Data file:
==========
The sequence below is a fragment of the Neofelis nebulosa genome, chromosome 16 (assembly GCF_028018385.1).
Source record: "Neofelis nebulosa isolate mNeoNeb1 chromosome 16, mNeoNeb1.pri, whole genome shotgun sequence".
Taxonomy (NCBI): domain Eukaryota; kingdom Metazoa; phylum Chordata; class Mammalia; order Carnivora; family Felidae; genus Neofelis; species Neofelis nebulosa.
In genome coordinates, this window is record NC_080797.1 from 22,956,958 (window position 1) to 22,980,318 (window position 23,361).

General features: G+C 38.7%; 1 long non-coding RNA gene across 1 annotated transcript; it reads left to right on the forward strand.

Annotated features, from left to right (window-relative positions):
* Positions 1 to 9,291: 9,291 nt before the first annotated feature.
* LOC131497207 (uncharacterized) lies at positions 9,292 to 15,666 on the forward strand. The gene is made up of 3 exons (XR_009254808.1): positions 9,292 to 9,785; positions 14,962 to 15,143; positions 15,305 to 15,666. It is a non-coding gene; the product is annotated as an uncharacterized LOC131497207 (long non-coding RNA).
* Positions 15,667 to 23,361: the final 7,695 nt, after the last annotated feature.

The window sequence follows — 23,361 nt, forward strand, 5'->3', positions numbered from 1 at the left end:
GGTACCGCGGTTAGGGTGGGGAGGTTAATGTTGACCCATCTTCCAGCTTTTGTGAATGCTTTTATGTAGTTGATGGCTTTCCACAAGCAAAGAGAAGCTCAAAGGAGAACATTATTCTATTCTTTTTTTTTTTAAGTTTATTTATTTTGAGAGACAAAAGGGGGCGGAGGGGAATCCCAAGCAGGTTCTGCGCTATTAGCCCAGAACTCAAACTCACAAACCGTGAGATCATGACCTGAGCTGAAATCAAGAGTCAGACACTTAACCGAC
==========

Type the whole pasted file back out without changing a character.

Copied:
The sequence below is a fragment of the Neofelis nebulosa genome, chromosome 16 (assembly GCF_028018385.1).
Source record: "Neofelis nebulosa isolate mNeoNeb1 chromosome 16, mNeoNeb1.pri, whole genome shotgun sequence".
Taxonomy (NCBI): domain Eukaryota; kingdom Metazoa; phylum Chordata; class Mammalia; order Carnivora; family Felidae; genus Neofelis; species Neofelis nebulosa.
In genome coordinates, this window is record NC_080797.1 from 22,956,958 (window position 1) to 22,980,318 (window position 23,361).

General features: G+C 38.7%; 1 long non-coding RNA gene across 1 annotated transcript; it reads left to right on the forward strand.

Annotated features, from left to right (window-relative positions):
* Positions 1 to 9,291: 9,291 nt before the first annotated feature.
* LOC131497207 (uncharacterized) lies at positions 9,292 to 15,666 on the forward strand. The gene is made up of 3 exons (XR_009254808.1): positions 9,292 to 9,785; positions 14,962 to 15,143; positions 15,305 to 15,666. It is a non-coding gene; the product is annotated as an uncharacterized LOC131497207 (long non-coding RNA).
* Positions 15,667 to 23,361: the final 7,695 nt, after the last annotated feature.

The window sequence follows — 23,361 nt, forward strand, 5'->3', positions numbered from 1 at the left end:
GGTACCGCGGTTAGGGTGGGGAGGTTAATGTTGACCCATCTTCCAGCTTTTGTGAATGCTTTTATGTAGTTGATGGCTTTCCACAAGCAAAGAGAAGCTCAAAGGAGAACATTATTCTATTCTTTTTTTTTTTAAGTTTATTTATTTTGAGAGACAAAAGGGGGCGGAGGGGAATCCCAAGCAGGTTCTGCGCTATTAGCCCAGAACTCAAACTCACAAACCGTGAGATCATGACCTGAGCTGAAATCAAGAGTCAGACACTTAACCGAC